What does it mean to be a smart and sustainable city? In the eco-vanguard are Tengah’s innovative cooling system and Punggol’s open digital platform Singapore is piloting more energy-efficient technologies, including district cooling systems like the one implemented in the Marina Bay district (above) in 2006, enabling energy savings of up to 40 per cent, according to energy utilities provider SP Group. Tengah new town will be similarly equipped with a centralised cooling system adapted for residential use. PHOTO: SP GROUP test new concepts of living, working and service delivery for the neighbourhood. In Tengah, numerous initiatives – such as solar photovoltaic installations (which convert sunlight directly into electricity) and charging systems for electric vehicles, along with battery energy storage systems – are planned in an integrated manner. SP Group’s OneTengah digital platform will allow town council and facility operators to better measure, monitor and manage what systems are being deployed. Sustainable districts in a city hold huge promise for turning eco-conscious living into a collaborative endeavour. When such innovations are successfully implemented, the city is able to reap many benefits from systems-level integration and enjoy economies of scale, including energy savings. People: However, the success of these innovations ultimately rests on the people on the ground. Governments and developers can build the necessary infrastructure, but to actually reduce emissions, residents must do their part through individual lifestyle choices. A recent media survey found that nine in 10 Singaporean millennials are willing to make personal sacrifices to support climate change mitigation efforts. That’s why Tengah is designed to make it as easy and socially desirable as possible for residents to reduce their carbon footprint. One way Tengah will do this is through Eco Boards – digital displays that provide residents with block-level information on energy and water use. These will encourage utilities savings through “friendly competition” among blocks and allow town councils to achieve more efficient estate management. Additionally, the MyTengah app will allow residents to understand household utilities usage, intelligently control air-conditioning usage and buy energy-efficient appliances. Hugh Lim For The Straits Times Climate change and urbanisation are two of the most important challenges facing the world today – and they are inextricably linked. In South-east Asia, one of the most rapidly developing regions in the world, millions are moving out of rural settings into more urbanised areas every year. Sadly, this urbanisation is usually accompanied by an increase in greenhouse gas emissions. However, this need not be the case. Recent studies reveal that residents of denser city centres emit half the greenhouse gas emissions of their suburban neighbours. Moreover, cities have the unique ability to respond to a global issue such as climate change at a more local level, engaging residents directly. Cities are crucibles of innovation and usually offer more immediate and effective communication between the public and decision-makers. Therefore, cities that are well planned and managed may hold the key to balancing economic growth and environmental sustainability. REQUIREMENTS OF SUCCESS On a city scale, urban infrastructure and policies are required to drive emissions reductions through lifestyle choices. Take the example of Tengah, Singapore’s most ambitious smart and sustainable new town to date. The Housing Board, in collaboration with energy utilities provider SP Group, will implement Singapore’s first large-scale residential centralised cooling system there. Such collaborations and initiatives will aid Singapore in achieving its pledge to cap its emissions by 2030 and halve them by 2050. Its success will hinge on three things: power, process and people. Power: Geophysical constraints make it challenging for Singapore to adopt large-scale renewable energy solutions. This makes improving the performance of energy-consuming systems critical. The National Climate Change Secretariat predicts an increase in average surface temperatures of 2.9 deg C to 4.6 deg C under the RCP8.5 greenhouse gas trajectory for the period of 2070 to 2099, relative to 1980 to 2009. (RCP8.5 is a baseline scenario referring to the concentration of carbon that delivers global warming at an average of 8.5 watts per sq m across the planet.) What an increase in average surface temperatures means for Singapore is that there will be a commensurate increase in demand for air-conditioners. The amount of energy used to cool Singapore – which has the highest rate in the South-east Asian region of air-conditioners installed per capita – is projected to grow by 73 per cent between 2010 and 2030. The good news is that Singapore is piloting more energy-efficient technologies, including district cooling systems like the one implemented in the Marina Bay district in 2006, enabling energy savings of up to 40 per cent, according to SP Group. Tengah, which is scaled at around 220 to 300 HDB blocks, will be similarly equipped with a centralised cooling system adapted for residential use. Through centralised cooling, lifetime household energy consumption is expected to be reduced by 30 per cent. The upcoming Punggol Digital District, developed by national industrial infrastructure developer JTC Corporation, will be equipped with a smart energy grid that can lower energy usage, distribute green energy such as solar power seamlessly across the district and detect abnormal energy consumption. In Punggol Digital District, the buildings will be 30 per cent more energy-efficient than conventional commercial buildings, thanks to the sustainable design and smart optimisation enabled by the district’s open digital platform. Process: Sustainable districts can serve as test beds for urban systems innovation, enabling government agencies and industry partners to pilot a suite of complementary policies and actions to tackle greenhouse gas emissions. Take Punggol’s open digital platform, which will collect districtwide data through its network of sensors, including building data (to do with lifts, lighting and occupancy, for example) and environmental data (such as temperature and rainfall). These data sets will allow JTC to optimise resources in real time and fix issues before they become serious problems. The open digital platform’s digital twin technology will also provide an experimental environment for anyone in the district. It will allow industries and researchers to tap the open data to MAKING A DIFFERENCE Tengah and Punggol Digital District are in the vanguard of city-level eco-smartness, but there are ways for everyone to contribute, no matter where in Singapore you live. SP Group is helping its customers to do just that through the My Carbon Footprint and My Green Credits features on the SP Utilities app. These allow customers to track carbon emissions resulting from electricity, water and gas consumption, and match this with the purchase of an equivalent amount of green energy. With the right urban infrastructure and power of knowledge, it will be possible to achieve climate action goals at both the individual and national levels. stopinion@sph.com.sg • Hugh Lim is the executive director of the Centre for Liveable Cities (www.clc.gov.sg), under the Ministry of National Development.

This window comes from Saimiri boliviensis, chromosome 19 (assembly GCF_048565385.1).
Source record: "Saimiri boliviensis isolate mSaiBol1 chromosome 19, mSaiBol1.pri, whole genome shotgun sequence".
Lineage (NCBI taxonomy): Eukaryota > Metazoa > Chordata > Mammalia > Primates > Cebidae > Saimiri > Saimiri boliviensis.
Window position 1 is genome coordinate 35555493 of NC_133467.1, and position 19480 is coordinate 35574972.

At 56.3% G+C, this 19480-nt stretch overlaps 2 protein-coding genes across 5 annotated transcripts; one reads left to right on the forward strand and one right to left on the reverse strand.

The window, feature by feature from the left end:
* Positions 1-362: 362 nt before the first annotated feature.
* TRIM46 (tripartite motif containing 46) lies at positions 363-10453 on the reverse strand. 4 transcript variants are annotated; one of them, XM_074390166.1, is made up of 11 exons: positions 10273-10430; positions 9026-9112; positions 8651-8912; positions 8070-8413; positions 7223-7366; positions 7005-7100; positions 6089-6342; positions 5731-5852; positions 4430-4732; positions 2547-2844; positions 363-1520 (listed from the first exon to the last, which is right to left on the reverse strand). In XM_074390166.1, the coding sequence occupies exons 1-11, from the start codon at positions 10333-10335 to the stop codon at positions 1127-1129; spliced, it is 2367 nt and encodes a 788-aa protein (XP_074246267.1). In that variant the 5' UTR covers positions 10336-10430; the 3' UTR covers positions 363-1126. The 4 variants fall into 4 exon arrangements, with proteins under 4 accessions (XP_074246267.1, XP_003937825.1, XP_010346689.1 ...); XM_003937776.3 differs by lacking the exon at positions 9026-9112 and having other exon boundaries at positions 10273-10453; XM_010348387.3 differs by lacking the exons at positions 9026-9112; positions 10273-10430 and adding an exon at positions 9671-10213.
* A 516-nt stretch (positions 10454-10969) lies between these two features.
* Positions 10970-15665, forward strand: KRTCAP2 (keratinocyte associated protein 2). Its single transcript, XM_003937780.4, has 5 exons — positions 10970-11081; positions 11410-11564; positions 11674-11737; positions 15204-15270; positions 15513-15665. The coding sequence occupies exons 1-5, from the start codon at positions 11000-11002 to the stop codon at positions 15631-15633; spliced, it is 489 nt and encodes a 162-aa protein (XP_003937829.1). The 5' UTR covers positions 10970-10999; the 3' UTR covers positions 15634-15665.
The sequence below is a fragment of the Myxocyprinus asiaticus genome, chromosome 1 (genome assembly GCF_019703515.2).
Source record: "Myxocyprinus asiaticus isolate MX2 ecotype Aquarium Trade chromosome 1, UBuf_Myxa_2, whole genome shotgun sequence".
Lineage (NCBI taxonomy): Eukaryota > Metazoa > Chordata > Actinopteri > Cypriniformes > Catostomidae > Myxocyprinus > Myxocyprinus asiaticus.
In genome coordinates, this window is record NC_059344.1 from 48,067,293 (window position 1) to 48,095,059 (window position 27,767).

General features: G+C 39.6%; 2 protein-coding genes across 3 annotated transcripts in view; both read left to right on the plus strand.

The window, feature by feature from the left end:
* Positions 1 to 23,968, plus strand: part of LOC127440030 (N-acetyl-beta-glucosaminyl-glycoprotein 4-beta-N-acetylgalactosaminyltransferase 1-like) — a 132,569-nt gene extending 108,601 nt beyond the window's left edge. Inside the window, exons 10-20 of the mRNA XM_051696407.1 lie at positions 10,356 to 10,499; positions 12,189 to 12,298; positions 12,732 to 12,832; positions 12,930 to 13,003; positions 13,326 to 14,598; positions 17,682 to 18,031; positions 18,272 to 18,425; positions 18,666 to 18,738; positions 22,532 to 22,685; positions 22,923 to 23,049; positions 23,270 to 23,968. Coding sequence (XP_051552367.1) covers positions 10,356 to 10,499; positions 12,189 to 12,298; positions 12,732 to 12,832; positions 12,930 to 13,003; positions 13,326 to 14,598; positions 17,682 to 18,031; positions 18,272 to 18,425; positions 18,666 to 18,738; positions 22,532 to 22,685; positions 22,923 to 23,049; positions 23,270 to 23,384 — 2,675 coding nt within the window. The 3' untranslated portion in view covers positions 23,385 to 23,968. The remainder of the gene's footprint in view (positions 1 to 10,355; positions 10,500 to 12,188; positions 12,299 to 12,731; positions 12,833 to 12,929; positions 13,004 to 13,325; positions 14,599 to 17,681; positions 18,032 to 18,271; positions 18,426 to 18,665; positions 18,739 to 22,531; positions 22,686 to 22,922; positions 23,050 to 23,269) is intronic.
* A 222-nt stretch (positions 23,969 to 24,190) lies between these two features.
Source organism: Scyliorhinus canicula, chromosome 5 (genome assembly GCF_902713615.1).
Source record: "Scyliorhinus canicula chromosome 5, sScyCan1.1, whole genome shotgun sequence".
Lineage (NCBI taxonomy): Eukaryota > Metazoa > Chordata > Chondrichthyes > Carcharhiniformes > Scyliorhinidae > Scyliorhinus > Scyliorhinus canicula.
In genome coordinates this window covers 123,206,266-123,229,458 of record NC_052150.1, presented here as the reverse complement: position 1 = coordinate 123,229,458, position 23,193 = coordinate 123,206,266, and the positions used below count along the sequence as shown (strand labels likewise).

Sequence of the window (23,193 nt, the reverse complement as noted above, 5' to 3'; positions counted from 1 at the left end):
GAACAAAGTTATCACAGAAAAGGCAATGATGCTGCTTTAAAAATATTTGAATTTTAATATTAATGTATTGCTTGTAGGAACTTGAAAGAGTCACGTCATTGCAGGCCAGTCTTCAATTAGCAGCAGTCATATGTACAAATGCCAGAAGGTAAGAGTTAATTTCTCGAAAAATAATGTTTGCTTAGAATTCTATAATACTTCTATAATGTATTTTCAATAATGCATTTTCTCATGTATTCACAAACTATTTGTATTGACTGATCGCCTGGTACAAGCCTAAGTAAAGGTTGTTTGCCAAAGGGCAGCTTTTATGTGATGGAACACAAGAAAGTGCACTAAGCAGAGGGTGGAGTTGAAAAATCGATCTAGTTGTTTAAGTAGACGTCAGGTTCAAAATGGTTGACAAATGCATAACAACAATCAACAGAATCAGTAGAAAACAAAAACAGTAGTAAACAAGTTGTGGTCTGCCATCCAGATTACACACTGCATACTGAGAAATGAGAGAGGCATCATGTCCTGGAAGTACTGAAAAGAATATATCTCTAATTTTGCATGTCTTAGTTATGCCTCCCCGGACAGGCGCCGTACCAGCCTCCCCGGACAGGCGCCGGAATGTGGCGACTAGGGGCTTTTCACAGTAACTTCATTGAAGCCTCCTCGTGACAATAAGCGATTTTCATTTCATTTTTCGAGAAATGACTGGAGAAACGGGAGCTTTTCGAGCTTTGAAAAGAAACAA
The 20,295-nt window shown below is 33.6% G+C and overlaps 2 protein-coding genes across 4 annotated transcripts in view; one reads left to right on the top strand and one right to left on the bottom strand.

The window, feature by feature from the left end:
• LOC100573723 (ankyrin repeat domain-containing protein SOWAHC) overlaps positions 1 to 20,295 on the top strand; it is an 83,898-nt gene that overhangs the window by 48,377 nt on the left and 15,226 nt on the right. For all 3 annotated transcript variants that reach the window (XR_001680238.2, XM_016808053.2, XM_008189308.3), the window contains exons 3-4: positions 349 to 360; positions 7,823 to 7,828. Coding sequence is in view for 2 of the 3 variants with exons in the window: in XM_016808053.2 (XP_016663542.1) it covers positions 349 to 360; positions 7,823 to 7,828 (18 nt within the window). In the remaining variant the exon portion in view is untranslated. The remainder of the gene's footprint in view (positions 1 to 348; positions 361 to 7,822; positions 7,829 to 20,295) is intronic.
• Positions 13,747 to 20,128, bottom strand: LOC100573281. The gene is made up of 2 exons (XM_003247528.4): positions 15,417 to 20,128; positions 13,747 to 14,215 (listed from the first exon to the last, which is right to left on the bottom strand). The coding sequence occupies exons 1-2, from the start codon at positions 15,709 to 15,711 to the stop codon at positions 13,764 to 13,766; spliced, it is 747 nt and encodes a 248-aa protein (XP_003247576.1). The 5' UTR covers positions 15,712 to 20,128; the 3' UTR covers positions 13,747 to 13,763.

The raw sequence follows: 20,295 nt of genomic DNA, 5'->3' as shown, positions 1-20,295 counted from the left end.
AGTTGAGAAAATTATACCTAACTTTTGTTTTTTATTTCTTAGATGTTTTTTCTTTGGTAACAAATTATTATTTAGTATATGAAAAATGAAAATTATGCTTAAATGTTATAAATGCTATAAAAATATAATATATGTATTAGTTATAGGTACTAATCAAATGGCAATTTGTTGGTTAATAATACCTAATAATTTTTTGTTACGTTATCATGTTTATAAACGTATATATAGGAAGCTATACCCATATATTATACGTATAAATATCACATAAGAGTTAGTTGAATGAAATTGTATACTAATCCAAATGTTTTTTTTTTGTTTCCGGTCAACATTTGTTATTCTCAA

Reliabilityhttps://www.spgroup.com.sg/about-us/media-resources/energy-hub/reliability/best-in-class-customer-experience-with-a-personal-touch